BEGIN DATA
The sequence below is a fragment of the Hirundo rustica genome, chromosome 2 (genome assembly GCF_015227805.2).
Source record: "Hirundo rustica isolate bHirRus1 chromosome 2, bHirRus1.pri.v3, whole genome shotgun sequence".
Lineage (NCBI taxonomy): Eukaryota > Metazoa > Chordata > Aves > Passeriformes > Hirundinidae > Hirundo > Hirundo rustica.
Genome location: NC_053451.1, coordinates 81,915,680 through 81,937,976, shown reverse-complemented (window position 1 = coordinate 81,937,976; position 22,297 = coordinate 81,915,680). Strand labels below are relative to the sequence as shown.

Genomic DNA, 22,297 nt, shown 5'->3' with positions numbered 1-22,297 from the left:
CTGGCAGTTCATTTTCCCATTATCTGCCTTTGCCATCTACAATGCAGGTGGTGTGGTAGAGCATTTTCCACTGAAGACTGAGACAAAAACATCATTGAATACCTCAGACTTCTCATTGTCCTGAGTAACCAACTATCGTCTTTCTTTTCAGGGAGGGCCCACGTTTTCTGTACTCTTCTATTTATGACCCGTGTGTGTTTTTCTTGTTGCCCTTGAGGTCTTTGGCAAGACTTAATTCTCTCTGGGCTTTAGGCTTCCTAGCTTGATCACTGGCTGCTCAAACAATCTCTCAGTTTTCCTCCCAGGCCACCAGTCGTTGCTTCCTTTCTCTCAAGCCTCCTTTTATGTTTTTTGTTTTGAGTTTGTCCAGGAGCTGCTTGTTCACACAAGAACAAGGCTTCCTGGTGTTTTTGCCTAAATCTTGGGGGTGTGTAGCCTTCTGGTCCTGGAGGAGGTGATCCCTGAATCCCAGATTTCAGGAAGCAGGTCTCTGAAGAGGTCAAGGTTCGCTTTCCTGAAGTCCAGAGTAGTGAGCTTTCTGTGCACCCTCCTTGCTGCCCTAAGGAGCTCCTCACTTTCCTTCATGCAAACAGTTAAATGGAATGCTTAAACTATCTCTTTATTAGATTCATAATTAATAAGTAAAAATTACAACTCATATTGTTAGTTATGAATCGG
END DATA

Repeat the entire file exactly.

The sequence below is a fragment of the Hirundo rustica genome, chromosome 2 (genome assembly GCF_015227805.2).
Source record: "Hirundo rustica isolate bHirRus1 chromosome 2, bHirRus1.pri.v3, whole genome shotgun sequence".
Lineage (NCBI taxonomy): Eukaryota > Metazoa > Chordata > Aves > Passeriformes > Hirundinidae > Hirundo > Hirundo rustica.
Genome location: NC_053451.1, coordinates 81,915,680 through 81,937,976, shown reverse-complemented (window position 1 = coordinate 81,937,976; position 22,297 = coordinate 81,915,680). Strand labels below are relative to the sequence as shown.

Genomic DNA, 22,297 nt, shown 5'->3' with positions numbered 1-22,297 from the left:
CTGGCAGTTCATTTTCCCATTATCTGCCTTTGCCATCTACAATGCAGGTGGTGTGGTAGAGCATTTTCCACTGAAGACTGAGACAAAAACATCATTGAATACCTCAGACTTCTCATTGTCCTGAGTAACCAACTATCGTCTTTCTTTTCAGGGAGGGCCCACGTTTTCTGTACTCTTCTATTTATGACCCGTGTGTGTTTTTCTTGTTGCCCTTGAGGTCTTTGGCAAGACTTAATTCTCTCTGGGCTTTAGGCTTCCTAGCTTGATCACTGGCTGCTCAAACAATCTCTCAGTTTTCCTCCCAGGCCACCAGTCGTTGCTTCCTTTCTCTCAAGCCTCCTTTTATGTTTTTTGTTTTGAGTTTGTCCAGGAGCTGCTTGTTCACACAAGAACAAGGCTTCCTGGTGTTTTTGCCTAAATCTTGGGGGTGTGTAGCCTTCTGGTCCTGGAGGAGGTGATCCCTGAATCCCAGATTTCAGGAAGCAGGTCTCTGAAGAGGTCAAGGTTCGCTTTCCTGAAGTCCAGAGTAGTGAGCTTTCTGTGCACCCTCCTTGCTGCCCTAAGGAGCTCCTCACTTTCCTTCATGCAAACAGTTAAATGGAATGCTTAAACTATCTCTTTATTAGATTCATAATTAATAAGTAAAAATTACAACTCATATTGTTAGTTATGAATCGG